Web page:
Penny Lane, the road in Liverpool that gained worldwide recognition after The Beatles wrote a song about it, is now “in danger of being renamed” if it can be proven that its title is linked to a slave trader, a local politician says.
Steve Rotherham, the mayor of the Liverpool city region, issued the warning to Sky News on Monday as a debate has emerged over the origins of the name Penny Lane.
One of the road’s signs was defaced on Friday with the word “RACIST” spray-painted next to it in an apparent reference to James Penny, a Liverpool-based slave trader whom the BBC says defended the practice during a parliamentary inquiry in the late 1700s.
But the city’s International Slavery Museum tells Sky News that claims of Penny Lane being named after the James Penny are “not conclusive.”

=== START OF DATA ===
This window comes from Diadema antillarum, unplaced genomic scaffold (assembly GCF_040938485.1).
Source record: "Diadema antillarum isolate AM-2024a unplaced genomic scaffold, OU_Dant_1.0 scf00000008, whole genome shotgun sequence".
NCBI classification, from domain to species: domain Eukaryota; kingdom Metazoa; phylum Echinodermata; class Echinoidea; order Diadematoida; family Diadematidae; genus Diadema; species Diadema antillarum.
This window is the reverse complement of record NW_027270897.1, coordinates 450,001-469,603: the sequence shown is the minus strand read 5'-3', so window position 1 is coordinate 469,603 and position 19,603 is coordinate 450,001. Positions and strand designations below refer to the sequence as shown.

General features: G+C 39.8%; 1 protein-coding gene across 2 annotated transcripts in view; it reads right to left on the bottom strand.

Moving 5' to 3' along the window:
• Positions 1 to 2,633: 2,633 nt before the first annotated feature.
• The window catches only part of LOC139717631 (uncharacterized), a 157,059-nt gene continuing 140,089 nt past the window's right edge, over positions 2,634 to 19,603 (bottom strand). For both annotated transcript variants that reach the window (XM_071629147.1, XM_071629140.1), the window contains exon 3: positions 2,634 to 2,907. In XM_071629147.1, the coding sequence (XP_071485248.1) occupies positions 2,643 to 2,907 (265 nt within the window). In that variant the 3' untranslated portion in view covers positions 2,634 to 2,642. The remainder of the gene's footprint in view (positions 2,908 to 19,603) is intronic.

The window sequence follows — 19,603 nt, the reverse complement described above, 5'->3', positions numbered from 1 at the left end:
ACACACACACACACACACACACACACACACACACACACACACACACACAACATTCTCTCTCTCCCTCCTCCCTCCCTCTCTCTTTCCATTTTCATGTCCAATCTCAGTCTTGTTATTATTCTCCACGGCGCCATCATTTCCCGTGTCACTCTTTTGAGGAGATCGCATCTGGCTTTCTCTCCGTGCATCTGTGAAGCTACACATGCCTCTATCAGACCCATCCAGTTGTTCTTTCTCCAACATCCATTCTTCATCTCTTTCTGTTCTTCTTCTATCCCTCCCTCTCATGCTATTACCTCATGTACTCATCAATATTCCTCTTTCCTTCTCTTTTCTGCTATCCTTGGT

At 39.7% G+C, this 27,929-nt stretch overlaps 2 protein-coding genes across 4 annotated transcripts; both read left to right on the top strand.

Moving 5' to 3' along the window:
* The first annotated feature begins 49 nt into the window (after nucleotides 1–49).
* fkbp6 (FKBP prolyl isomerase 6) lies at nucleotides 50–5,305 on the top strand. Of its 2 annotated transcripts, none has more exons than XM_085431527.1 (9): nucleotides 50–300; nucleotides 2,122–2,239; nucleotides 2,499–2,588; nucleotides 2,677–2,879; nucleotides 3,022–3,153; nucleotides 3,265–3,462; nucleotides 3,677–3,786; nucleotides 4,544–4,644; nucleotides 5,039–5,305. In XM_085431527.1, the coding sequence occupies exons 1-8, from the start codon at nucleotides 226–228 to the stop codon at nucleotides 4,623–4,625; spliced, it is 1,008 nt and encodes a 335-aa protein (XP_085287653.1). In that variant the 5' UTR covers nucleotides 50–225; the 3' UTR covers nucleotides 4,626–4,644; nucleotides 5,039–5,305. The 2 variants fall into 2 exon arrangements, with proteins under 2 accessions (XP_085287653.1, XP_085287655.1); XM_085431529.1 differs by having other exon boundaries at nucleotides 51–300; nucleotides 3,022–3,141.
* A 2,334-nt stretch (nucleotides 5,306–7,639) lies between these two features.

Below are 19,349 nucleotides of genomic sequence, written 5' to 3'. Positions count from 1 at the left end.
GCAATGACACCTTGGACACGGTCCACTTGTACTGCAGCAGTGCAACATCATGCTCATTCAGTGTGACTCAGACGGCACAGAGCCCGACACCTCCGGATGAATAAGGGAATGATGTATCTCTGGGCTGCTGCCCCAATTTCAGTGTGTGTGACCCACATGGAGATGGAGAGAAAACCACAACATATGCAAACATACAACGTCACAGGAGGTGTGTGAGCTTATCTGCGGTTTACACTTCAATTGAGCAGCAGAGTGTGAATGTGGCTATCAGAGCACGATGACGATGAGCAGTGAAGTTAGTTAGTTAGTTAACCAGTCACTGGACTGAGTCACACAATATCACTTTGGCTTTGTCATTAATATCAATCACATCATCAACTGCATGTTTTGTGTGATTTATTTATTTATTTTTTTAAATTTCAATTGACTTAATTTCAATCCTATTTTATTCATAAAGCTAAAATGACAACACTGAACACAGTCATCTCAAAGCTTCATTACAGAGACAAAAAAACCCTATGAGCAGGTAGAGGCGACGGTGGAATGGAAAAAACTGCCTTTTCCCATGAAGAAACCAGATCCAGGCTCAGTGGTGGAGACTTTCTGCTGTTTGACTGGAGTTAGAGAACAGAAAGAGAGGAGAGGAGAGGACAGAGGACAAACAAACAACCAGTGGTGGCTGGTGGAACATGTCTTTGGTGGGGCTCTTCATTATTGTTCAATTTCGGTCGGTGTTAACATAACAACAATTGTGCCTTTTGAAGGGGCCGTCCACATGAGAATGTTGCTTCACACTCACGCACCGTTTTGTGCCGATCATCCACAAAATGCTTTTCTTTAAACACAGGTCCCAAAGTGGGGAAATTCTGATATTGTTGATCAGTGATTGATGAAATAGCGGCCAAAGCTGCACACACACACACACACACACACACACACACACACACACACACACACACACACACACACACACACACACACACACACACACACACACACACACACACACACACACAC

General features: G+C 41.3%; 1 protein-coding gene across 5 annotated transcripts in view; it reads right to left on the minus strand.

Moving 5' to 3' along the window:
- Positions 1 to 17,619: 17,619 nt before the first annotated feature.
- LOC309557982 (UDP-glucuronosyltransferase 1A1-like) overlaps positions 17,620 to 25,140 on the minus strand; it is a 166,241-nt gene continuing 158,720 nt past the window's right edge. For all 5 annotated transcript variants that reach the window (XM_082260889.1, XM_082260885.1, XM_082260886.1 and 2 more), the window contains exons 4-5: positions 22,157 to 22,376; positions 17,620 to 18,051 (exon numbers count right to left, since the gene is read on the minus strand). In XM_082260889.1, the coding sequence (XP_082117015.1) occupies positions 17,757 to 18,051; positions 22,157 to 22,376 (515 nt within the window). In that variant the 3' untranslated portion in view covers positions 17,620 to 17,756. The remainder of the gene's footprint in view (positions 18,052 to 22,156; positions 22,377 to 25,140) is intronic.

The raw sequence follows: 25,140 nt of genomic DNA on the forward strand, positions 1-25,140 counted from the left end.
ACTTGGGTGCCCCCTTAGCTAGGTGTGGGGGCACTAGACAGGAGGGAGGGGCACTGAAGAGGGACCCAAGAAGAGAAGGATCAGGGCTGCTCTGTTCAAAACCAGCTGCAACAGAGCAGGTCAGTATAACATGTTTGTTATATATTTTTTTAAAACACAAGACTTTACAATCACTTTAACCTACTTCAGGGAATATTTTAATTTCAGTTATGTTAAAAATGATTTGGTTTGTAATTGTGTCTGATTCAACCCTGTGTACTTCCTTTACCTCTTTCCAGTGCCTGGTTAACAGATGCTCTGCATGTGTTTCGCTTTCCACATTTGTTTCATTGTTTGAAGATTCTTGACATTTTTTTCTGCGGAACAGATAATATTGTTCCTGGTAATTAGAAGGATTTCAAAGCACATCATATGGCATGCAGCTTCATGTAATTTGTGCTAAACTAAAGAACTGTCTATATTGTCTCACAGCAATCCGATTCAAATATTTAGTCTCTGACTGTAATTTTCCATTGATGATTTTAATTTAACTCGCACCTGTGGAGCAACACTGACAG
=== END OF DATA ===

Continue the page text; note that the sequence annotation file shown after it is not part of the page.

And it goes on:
"If it is as a direct consequence of that road being called Penny Lane because of James Penny, then that needs to be investigated," Rotherham said to the station. "Something needs to happen and I would say that sign and that road may well be in danger of being renamed.
However, Rotherham added there is “no evidence that is the fact.”
He suggested Penny Lane got its name from a toll to cross the road that was once paid in pennies, according to Sky News.
As for the definitive origin of the road’s name, the International Slavery Museum – which reportedly has Penny Lane in a display of streets with names linked to slavery -- says it is “actively carrying out research on this particular question.”
Across the United Kingdom, monuments of historical figures -- and what they represent -- have been under scrutiny and review in recent weeks following the death of George Floyd, a Minneapolis, Minn. man who died May 25 while in custody of police.